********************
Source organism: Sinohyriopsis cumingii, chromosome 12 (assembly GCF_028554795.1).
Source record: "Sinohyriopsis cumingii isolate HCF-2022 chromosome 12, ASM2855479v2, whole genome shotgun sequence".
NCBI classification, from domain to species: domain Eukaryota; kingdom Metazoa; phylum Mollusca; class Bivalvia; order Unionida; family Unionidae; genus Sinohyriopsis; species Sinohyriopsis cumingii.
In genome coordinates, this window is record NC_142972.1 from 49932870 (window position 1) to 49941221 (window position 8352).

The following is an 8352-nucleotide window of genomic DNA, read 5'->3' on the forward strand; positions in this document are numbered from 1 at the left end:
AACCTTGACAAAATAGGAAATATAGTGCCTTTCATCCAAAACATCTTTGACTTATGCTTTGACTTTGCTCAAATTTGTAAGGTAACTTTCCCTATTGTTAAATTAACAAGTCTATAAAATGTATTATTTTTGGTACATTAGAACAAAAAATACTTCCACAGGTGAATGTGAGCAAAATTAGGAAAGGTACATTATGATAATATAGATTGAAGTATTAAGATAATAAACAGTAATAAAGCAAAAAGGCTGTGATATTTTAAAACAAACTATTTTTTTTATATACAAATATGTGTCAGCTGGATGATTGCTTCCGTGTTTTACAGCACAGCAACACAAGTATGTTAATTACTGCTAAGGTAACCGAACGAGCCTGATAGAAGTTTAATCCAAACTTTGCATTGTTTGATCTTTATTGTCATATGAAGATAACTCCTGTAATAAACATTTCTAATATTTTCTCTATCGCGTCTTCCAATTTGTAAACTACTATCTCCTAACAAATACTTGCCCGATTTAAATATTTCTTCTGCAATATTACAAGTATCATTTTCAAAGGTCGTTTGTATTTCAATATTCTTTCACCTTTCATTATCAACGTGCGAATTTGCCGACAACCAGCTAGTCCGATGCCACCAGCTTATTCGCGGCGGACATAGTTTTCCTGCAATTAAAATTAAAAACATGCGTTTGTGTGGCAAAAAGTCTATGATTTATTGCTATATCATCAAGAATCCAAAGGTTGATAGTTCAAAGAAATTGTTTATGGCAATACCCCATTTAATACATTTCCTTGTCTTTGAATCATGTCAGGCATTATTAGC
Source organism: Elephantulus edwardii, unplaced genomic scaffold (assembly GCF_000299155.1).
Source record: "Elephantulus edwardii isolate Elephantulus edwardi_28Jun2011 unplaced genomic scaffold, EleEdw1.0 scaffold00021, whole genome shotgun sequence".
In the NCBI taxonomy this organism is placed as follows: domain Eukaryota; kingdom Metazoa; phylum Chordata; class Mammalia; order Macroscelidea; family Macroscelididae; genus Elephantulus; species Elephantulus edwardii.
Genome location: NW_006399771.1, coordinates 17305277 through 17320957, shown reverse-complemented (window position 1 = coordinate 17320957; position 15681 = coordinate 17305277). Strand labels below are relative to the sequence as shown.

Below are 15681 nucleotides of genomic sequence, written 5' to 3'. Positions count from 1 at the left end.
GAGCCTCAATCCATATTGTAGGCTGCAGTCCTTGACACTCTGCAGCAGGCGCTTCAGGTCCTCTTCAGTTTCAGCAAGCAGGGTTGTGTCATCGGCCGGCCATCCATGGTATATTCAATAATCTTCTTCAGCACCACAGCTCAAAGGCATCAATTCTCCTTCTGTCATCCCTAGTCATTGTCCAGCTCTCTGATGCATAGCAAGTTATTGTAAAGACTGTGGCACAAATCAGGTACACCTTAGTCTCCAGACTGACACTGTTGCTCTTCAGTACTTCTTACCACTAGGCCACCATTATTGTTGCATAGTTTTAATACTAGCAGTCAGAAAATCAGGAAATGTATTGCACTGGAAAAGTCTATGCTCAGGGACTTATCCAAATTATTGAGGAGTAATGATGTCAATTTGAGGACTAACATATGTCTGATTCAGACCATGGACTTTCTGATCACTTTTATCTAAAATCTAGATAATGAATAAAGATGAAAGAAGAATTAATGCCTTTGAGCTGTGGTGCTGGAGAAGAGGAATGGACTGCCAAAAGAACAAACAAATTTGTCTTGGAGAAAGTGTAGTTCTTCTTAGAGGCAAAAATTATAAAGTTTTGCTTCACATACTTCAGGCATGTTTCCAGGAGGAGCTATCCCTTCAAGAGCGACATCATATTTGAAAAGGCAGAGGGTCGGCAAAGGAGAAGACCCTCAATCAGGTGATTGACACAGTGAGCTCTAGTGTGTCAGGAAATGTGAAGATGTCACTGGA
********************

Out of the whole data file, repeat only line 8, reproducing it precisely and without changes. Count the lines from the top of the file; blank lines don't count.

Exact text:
Source record: "Elephantulus edwardii isolate Elephantulus edwardi_28Jun2011 unplaced genomic scaffold, EleEdw1.0 scaffold00021, whole genome shotgun sequence".